Thursday, October 23, 2014

31 Days, 31 Horror Movies: The Visitor (1979)

The Visitor

If I had remembered that I had already seen The Visitor, I wouldn't have bought the damn thing.

It's not that it's completely worthless, far from it. It's got some interesting visuals and ideas swimming around in all that craziness - it's just not something I feel like I need to own. I guess that's the lesson I take away - don't buy something you haven't seen. Also, they had projector TVs in 1979, which is something I didn't know.

Also - WTF? This film is crazy! Not Nobuhiko Obayashi House crazy, but still pretty messed up. It's as if Lucio Fulci got tapped to direct an Omen ripoff as produced by Irwin Allen. It's a 'devil' movie, but with aliens instead of God and Satan. It's got Shirley Winters singing Shortnin' Bread while dressed as Mary Poppins. It's got Django as Jesus - at least I think he's Jesus. He could be my friend Greg Hyland, though, as they look(ed) pretty similar.

Greg? Is that 1994 you?

The Medium
I bought the Blu-ray used in a horror-movie binge over the summer. It's perfectly serviceable, but there's still plenty of noise, scratches and film damage. The cover is reversible, which I guess is nice. There are a handful of extras, including a fun interview with Lance Henriksen.

The Movie
After a bizarre opening sequence in which John Huston stands around in a desert while a little girl gets hit in the face with potato shavings, we get a rundown of how things stand as delivered by Jesus to a group of bald kids. No I'm not kidding. I think that opening sequence (which is pretty interesting, visually) is supposed to represent a cosmic struggle between the forces of good and evil. I think.

Could be soap flakes, I guess. But it looks an awful lot like potato shavings.

The basic point that Django... er, Jesus, is trying to get across is that there was a super-evil bad guy (Sateen - get it?) that was defeated by a super-awesome good guy and an army of birds, but not before passing his evil on by doing the nasty with women on earth. So his evil is like a genetic trait that gets passed down and occasionally expresses itself in evil offspring with magic powers, and then someone calls cosmic 911 and super-awesome good guy (The Visitor - played by John Huston) goes and does something about it. The Visitor shows up and says they've got a new sighting - it's an eight year old girl in Atlanta, Georgia.

The girl, Katy, is manifesting powers - including telekinesis and the ability to swear like a sailor. She blows up a basketball player with her mind, I think. I dunno. Her mom is a nice but bland person who is being wooed by the basketball team owner who is beholden to a weird cabal that seems to want her to have more kids. More kids like Katy.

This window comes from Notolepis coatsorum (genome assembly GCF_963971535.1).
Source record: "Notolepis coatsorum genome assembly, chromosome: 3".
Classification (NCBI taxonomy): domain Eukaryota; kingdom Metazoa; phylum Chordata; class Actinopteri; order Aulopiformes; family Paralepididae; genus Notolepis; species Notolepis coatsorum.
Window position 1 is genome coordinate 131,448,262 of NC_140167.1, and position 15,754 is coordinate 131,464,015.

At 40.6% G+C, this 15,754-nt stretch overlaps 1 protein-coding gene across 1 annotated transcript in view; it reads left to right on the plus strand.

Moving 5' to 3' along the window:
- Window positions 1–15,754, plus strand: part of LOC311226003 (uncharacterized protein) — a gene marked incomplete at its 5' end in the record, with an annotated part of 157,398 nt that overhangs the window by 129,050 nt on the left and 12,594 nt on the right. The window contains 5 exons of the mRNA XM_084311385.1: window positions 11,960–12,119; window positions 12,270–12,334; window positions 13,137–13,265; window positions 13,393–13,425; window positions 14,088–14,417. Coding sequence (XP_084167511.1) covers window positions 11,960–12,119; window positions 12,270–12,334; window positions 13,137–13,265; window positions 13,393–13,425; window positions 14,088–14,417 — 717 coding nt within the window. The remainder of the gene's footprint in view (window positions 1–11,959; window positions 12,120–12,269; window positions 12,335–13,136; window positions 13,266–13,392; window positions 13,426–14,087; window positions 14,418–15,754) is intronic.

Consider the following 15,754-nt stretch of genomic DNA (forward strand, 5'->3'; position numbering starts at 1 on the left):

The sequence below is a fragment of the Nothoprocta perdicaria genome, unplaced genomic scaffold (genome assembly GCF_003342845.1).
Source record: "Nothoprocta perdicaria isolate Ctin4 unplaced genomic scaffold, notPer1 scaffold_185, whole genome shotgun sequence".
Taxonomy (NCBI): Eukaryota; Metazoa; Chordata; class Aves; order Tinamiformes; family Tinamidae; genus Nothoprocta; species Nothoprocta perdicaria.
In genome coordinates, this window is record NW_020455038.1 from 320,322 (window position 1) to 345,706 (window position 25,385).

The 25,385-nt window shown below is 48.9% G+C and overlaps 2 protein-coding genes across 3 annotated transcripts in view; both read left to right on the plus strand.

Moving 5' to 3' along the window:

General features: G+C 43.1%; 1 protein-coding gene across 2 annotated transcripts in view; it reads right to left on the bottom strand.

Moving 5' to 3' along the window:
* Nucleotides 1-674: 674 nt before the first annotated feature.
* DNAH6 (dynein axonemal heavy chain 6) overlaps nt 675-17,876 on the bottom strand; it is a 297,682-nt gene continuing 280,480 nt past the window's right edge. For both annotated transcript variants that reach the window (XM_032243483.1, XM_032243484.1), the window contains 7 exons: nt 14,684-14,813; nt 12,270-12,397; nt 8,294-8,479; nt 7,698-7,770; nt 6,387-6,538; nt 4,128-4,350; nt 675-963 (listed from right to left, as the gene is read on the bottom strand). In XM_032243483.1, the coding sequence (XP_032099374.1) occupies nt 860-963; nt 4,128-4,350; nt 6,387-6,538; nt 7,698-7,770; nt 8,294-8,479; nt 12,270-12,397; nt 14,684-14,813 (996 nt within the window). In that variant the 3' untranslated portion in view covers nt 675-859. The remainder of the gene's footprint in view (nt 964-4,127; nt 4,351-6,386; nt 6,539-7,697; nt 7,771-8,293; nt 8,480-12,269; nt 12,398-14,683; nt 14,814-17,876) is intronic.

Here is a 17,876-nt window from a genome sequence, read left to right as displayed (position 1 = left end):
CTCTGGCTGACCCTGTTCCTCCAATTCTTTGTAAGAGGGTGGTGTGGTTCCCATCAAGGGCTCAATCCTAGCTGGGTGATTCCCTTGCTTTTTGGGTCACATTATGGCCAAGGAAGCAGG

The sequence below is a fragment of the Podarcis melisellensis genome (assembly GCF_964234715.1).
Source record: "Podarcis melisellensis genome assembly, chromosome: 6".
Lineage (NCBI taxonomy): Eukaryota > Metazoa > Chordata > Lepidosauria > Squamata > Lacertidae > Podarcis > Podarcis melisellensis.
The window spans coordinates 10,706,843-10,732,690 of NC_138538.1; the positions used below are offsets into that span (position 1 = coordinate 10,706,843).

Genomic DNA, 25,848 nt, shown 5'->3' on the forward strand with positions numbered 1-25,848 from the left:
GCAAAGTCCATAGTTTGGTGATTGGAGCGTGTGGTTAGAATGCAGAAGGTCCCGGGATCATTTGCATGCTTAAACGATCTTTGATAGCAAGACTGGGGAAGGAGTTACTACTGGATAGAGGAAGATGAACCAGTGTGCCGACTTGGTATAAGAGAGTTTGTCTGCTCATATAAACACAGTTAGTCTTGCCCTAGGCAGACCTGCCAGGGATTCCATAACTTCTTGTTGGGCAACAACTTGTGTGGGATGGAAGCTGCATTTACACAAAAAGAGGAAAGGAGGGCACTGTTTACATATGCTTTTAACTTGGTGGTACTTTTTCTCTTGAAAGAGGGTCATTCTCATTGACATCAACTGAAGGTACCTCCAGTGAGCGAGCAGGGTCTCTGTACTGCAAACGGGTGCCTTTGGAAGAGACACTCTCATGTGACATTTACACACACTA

Lance Henriksen as the basketball team owner and all around jackass. Plus some birds.

Much of the movie revolves around Katy being a dick. She 'accidentally' paralyzes her mother, Barbara, when one of her birthday presents turns out to be a handgun. She torments some boys at a skating rink, eventually throwing a couple of them out of the rink. The detective that is investigating the shooting (Glenn Ford) gets murdered by the girls pet hawk. She swears at everyone, including the housekeeper who, to be fair, does slap her an awful lot. (I THINK she's supposed to be there to guard the mother, but she's spectacularly useless at that. And she's mean enough to Katy that you're expecting some kind of retaliation, but she's left alone.)

"Why are you even in this movie?"
"I've been asking myself the same question."

When Huston shows up to confront her (and get his ass handed to him at Pong) you wonder if there's going to be some epic confrontation of psychic powers between them - but there isn't. Even later, when Katy does try to kill him, it's mostly Scooby-doo running between doorways and one loose screw on a fire escape.

There are abductions, attempted murders, weird looking houses and one epic bird attack, but there's not a lot of sense to be had. Sometimes John Huston goes to a rooftop and holds his hands up while lights appear. Sometimes Katy does gymnastics. The hawk attacks people. Sam Peckinpah shows up for four minutes and Mel Ferrer menaces in a distinguished way. It sometimes makes sense and sometimes doesn't. The end made me think Neo was going to appear and bend spoons.

"There are four lights! No, wait, it's eight."

So much of the film feels like a low-budget Italian exploitation flick - the nonsense plot, the occasionally amazing visual set pieces, the over-the-top score. And then there's Shelly Winters slapping a kid and it's all 'you got your peanut butter in my wasabi peas' - two great tastes that are WTF together.

The Bottom Line
The Visitor is a bizarre and nonsensical film that's occasionally visually arresting. It's packed with top-flight 70's actors in weird roles. It's an experience, but your enjoyment may vary significantly from scene to scene. and you may end up questioning whether it's an experience that you needed to have.

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